There’s that which in the slave unites
To make the man for a’ that:
For a’ that, and a’ that,
Though dark his skin, and a’ that,
We cannot rob him of his kind,
The slave’s a man, for a’ that.

This and other adaptations of Burns’s songs, one by Henry Lloyd Garrison, were included in Brown’s Anti-Slavery Harp: A Collection of Songs for Anti-Slavery Meetings.

At the same time that the work of the Lomaxes jump-started folk music revivals in America, a similar revival was happening in the UK. In 1964, the Scottish folk singer Jean Redpath came to the United States with $11 in her pocket and began performing in San Francisco. She built her reputation singing 400-plus songs she’d learned through tapes and discs collected by the School of Scottish Studies in Edinburgh. She later met Ramblin’ Jack Elliott and Bob Dylan in Greenwich Village and became a fixture in the folk music scene.

In 1976, Redpath set a goal to record all of Burns’s songs in a 22-volume set—another musical museum. But that project ended after seven volumes, with the death of her musical collaborator, Serge Hovey, in 1989. Redpath later created four more volumes, singing Burns a capella. The 75 Hovey arrangements range from the sentimental (“A Red, Red Rose”) to the political (“A Parcel of Rogues in a Nation”) to the lamentation for lost love (“Banks O’ Doon”) to the celebration of love and lasses (“Green Grow the Rashes, O”) to the bawdy (“Nine Inch Will Please a Lady”). Each is rendered true, Redpath’s powerful voice full of whatever emotion is called for: reverence, chastisement, sadness, playfulness, lust, friendship. I’ve committed all but the raunchy “Nine Inch” to memory, along with several others that Redpath sings so movingly. And, of course, that song of global New Years tradition: “Auld Lang Syne.” Burns knew of its origins in an anonymous poem from the 15th century.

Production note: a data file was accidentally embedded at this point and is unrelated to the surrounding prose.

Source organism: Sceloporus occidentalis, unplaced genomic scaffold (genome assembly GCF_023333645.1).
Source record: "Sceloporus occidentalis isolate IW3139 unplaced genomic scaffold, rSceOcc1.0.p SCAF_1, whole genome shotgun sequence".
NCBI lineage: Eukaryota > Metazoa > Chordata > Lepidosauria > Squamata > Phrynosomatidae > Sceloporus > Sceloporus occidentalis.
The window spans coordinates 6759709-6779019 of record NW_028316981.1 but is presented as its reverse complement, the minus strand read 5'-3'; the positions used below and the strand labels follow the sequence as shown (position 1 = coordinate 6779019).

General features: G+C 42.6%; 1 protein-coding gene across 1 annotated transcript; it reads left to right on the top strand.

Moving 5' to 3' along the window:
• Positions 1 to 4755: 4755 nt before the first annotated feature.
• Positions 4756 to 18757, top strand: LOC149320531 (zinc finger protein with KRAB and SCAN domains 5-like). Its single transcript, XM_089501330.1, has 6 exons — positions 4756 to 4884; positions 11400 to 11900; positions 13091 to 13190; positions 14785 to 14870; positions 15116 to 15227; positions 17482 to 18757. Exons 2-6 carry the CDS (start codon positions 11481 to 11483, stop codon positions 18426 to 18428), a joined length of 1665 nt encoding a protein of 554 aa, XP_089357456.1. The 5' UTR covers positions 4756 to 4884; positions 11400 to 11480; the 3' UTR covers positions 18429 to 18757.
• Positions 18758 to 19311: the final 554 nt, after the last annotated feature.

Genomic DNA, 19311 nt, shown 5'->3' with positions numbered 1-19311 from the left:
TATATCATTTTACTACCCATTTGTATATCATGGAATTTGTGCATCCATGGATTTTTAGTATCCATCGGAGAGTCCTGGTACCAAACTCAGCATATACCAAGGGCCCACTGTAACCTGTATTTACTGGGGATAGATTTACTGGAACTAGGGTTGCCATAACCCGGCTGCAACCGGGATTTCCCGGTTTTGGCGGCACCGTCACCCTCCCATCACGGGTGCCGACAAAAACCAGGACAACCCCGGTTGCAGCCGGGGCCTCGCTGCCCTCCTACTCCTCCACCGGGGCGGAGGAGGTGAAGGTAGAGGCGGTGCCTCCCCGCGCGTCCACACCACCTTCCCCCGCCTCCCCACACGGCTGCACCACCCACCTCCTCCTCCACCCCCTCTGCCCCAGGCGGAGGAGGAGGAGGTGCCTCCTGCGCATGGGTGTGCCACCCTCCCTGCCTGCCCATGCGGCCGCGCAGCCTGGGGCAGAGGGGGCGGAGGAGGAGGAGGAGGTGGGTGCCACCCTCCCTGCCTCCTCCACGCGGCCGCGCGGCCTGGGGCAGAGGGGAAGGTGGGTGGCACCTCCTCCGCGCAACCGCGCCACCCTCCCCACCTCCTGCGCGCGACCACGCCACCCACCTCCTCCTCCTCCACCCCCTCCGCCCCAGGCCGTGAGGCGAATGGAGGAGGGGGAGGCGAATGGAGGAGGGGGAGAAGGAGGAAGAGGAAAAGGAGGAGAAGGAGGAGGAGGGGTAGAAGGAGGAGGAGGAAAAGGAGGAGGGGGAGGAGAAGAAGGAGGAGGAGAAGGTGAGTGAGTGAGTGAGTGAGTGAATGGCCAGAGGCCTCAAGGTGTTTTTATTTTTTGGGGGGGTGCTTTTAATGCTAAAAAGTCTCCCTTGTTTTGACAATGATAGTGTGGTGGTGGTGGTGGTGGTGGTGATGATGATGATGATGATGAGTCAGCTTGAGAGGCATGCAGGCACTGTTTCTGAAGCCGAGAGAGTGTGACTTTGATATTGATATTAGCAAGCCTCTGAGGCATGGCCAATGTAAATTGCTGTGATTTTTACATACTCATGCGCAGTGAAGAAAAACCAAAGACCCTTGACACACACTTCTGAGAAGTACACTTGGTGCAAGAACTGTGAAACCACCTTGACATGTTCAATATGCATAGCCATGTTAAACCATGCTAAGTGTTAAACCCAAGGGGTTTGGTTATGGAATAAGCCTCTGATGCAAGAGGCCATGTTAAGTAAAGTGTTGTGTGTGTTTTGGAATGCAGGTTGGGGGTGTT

As he wrote to George Thomson: